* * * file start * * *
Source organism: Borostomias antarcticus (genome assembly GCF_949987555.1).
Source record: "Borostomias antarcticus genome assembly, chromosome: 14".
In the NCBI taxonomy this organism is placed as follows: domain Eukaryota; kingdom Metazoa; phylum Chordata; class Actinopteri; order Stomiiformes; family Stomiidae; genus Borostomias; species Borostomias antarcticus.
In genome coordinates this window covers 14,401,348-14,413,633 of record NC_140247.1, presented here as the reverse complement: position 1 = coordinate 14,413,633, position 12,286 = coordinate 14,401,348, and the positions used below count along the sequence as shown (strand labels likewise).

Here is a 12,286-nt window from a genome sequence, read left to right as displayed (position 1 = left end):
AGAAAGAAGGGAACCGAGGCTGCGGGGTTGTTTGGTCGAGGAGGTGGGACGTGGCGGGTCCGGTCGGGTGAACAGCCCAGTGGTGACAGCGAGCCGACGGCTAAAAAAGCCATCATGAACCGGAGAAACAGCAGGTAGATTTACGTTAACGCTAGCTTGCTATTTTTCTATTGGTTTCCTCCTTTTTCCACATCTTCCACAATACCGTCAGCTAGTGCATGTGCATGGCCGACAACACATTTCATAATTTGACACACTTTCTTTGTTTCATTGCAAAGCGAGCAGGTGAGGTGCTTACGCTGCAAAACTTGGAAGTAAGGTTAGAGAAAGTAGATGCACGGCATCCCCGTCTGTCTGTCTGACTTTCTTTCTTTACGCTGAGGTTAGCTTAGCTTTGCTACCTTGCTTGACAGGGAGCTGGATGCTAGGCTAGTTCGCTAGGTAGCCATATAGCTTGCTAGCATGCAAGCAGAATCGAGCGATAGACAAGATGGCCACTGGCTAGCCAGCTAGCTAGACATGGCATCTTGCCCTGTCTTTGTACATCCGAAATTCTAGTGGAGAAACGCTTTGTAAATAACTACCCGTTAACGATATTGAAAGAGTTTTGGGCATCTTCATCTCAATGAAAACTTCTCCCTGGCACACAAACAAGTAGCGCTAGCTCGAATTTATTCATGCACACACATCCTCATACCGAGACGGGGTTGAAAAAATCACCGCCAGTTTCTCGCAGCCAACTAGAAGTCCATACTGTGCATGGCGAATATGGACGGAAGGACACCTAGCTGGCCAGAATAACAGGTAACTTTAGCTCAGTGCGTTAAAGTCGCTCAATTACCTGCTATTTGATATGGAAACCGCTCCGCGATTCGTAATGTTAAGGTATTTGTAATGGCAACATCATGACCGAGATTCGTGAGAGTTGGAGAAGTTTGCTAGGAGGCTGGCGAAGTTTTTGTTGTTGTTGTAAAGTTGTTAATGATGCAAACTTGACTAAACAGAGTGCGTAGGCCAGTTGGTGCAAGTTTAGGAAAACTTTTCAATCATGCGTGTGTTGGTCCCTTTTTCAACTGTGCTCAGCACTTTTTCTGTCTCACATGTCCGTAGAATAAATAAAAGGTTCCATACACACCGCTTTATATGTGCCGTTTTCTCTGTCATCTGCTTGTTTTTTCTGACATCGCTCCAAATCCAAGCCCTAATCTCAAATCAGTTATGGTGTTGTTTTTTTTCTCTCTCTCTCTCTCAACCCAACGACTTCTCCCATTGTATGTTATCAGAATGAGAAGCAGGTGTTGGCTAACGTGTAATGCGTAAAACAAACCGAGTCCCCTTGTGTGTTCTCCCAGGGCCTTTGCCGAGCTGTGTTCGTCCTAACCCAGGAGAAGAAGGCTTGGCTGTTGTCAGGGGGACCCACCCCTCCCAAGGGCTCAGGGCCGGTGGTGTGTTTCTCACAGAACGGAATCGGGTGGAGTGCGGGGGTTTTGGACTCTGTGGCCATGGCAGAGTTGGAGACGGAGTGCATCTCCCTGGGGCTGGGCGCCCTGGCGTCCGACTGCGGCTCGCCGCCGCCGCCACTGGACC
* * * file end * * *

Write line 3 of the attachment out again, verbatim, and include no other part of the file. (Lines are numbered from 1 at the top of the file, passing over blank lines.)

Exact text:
In the NCBI taxonomy this organism is placed as follows: domain Eukaryota; kingdom Metazoa; phylum Chordata; class Actinopteri; order Stomiiformes; family Stomiidae; genus Borostomias; species Borostomias antarcticus.